On the fifth day of the field study, we met with the Solidaridad team at Solidaridad offices in Mbinga district for introduction and familiarization. The staff welcomed us and gives a brief explanation of what they did so far. They have worked towards the identification of farmers through AMCOS, identification of demonstration plots, and meeting with project stakeholders including the government.
2.3.2 Meeting with members of HAGATI AMCOS (Agricultural Marketing and Cooperatives Societies for HAGATI)
On the sixth day of the field study, we met again with the Solidaridad team together with a cooperative officer for Mbinga district council Mr. Noel Ngairo, and thereafter we moved to HAGATI village to meet with members of HAGATI AMCOS. The HAGATI AMCOS is about 50km from Mbinga town.
While in HAGATI village, we met with leaders for HAGATI AMCOS who welcomed us very well. Meanwhile, we had a meeting with members/farmers of HAGATI AMCOS where we had an opportunity to introduce the team.
Solidaridad started to give a brief summary of the purpose of our arrival. Also, Envirocare Executive Director Ms. Loyce Lema was given a chance to introduce Envirocare staff and gave a brief summary of Envirocare’s works. Moreover, the Project Manager for Envirocare, Mr. Amos Mbwambo had an opportunity to explain to farmers Envirocare’s roles/activities in the project. He insisted on gender involvement in the project, full participation of farmers in the project, and project ownership during the whole lifetime of the project
Fig 4. Ms. Loyce Lema speaking with members of HAGATI AMCOS during the meeting in Mbinga district Ruvuma region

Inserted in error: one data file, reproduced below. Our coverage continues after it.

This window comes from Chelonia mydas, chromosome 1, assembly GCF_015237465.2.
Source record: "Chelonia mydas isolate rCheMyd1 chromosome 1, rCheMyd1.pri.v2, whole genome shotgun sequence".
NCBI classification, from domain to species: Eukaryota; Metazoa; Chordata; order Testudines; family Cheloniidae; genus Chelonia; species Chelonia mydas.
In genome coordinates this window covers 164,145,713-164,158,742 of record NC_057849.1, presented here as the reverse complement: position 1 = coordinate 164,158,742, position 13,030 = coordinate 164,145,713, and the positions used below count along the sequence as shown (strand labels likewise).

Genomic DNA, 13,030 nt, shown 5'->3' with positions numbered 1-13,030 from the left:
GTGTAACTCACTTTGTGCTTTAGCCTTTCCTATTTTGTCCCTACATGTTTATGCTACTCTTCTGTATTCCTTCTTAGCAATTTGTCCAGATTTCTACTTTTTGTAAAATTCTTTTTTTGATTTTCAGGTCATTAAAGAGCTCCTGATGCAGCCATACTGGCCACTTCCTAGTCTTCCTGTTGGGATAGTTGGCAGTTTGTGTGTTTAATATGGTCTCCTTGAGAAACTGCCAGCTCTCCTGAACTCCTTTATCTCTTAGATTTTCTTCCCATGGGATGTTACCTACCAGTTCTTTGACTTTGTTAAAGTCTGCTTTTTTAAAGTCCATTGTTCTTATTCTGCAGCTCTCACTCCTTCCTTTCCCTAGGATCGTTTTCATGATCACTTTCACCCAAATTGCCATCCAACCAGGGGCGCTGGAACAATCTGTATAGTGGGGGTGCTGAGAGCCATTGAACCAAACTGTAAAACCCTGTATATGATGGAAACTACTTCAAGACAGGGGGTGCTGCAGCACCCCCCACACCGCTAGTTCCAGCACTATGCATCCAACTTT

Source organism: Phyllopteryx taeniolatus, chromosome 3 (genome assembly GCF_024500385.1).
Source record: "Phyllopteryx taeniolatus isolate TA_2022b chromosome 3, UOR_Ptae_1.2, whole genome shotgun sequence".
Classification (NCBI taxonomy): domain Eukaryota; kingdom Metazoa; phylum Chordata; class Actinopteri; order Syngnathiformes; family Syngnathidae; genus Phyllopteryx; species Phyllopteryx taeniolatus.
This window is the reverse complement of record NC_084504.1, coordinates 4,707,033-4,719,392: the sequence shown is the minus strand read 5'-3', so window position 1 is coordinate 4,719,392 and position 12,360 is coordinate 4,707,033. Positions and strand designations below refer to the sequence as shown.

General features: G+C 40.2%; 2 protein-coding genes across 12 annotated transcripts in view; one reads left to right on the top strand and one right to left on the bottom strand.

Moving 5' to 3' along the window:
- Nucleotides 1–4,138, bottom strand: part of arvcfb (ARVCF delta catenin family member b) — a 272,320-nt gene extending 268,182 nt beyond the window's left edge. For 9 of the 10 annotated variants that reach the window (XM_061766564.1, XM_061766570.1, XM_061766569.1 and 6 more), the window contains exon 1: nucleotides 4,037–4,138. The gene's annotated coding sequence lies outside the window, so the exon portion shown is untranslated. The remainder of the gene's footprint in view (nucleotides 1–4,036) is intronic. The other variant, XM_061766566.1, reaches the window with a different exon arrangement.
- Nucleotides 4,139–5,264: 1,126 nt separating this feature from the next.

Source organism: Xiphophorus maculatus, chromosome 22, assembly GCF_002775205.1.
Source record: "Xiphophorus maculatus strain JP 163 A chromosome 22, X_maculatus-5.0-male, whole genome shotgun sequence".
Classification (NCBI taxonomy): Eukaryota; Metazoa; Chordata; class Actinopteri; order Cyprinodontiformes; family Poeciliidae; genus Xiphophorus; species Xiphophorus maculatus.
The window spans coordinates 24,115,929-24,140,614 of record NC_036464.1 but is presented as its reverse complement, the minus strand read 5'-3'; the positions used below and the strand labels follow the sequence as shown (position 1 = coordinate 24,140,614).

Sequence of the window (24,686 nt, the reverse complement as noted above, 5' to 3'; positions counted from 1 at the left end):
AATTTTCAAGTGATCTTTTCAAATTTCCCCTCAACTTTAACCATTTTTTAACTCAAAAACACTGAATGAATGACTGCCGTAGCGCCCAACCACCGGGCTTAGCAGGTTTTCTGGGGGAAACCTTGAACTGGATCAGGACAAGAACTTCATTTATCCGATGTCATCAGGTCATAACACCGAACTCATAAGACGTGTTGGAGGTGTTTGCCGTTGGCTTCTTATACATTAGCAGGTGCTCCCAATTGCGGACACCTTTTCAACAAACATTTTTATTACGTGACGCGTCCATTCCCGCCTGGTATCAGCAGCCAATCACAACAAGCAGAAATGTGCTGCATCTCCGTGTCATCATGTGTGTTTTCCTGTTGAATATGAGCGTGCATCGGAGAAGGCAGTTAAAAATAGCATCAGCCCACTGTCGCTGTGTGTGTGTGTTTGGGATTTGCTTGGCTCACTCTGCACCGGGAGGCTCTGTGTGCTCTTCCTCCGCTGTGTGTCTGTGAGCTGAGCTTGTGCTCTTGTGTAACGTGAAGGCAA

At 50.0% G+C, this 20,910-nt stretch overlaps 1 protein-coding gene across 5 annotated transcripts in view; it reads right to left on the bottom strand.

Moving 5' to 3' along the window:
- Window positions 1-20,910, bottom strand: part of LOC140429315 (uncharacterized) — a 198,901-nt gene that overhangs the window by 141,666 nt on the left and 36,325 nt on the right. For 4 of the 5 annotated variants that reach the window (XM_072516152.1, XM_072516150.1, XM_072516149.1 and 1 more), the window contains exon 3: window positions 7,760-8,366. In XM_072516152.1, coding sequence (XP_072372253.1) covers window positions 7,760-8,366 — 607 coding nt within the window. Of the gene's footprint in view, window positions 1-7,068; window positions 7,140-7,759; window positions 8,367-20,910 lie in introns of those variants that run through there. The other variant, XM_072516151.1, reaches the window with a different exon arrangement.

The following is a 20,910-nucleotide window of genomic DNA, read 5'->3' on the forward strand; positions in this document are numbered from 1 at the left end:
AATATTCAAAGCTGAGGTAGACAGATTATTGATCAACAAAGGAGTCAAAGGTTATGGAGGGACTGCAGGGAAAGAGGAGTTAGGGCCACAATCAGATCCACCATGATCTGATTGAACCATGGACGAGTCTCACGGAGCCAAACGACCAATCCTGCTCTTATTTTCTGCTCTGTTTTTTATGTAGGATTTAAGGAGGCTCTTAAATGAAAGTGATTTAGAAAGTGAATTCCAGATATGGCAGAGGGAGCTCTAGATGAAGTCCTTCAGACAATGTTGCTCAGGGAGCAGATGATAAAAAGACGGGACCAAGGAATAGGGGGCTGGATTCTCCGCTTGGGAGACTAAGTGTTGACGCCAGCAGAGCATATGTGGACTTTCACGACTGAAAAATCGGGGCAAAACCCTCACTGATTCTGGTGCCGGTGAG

The farmers showed a positive response to the project introduction and promised to participate fully and inform other farmers of the information they heard. Gender balance was a challenge as demonstrated by a few numbers of women attended the meeting and also in leadership positions whereby the board members of HAGATI AMCOS are 100% men. The cooperative officer argued the male farmers to be accompanied by their wives during such meetings.
We also had an opportunity to visit the Central Processing Unit (CPU) for learning. CPU processes coffee brought by farmers to produce coffee parchments. The processes include; pulping on the same day of picking, washing, fermenting, drying, and packaging. Before sale, farmers grade their coffee according to established grades. This should be done on the farm after pulping. It was noted that most farmers process their coffee at home rather than in AMCOS which affect coffee quality mostly for export. This matter was discussed during the meeting. Farmers were insisted to process their coffee in CPU to avoid variations.
Fig 5. A Visit to Central Processing Unit (CPU) for HAGATI AMCOS
Also, we noticed inadequate drying tables for coffee which is a challenge in harvesting season. Moreover, we visited few coffee farms in the village and got some knowledge in the whole process of coffee farming including the rejuvenation of the old tree of coffee. Also we learnt on NGOLO farming methods practiced in steep areas to control erosion of soil in farms.
Fig 6. Mr. Amos Mbwambo speaking with members of HAGATI AMCOS during the meeting in Mbinga district Ruvuma region
3. Leason Learnt
Youth are willing to participate in coffee farming.
Coffee users in project areas are very few. Farmers use coffee from Kilimanjaro (Tancafe) instead of coffee produced in their localities.
Farmers have the interest to expand their farms.
Ngolo farming methods are practiced in steep areas to control erosion of soil in farms.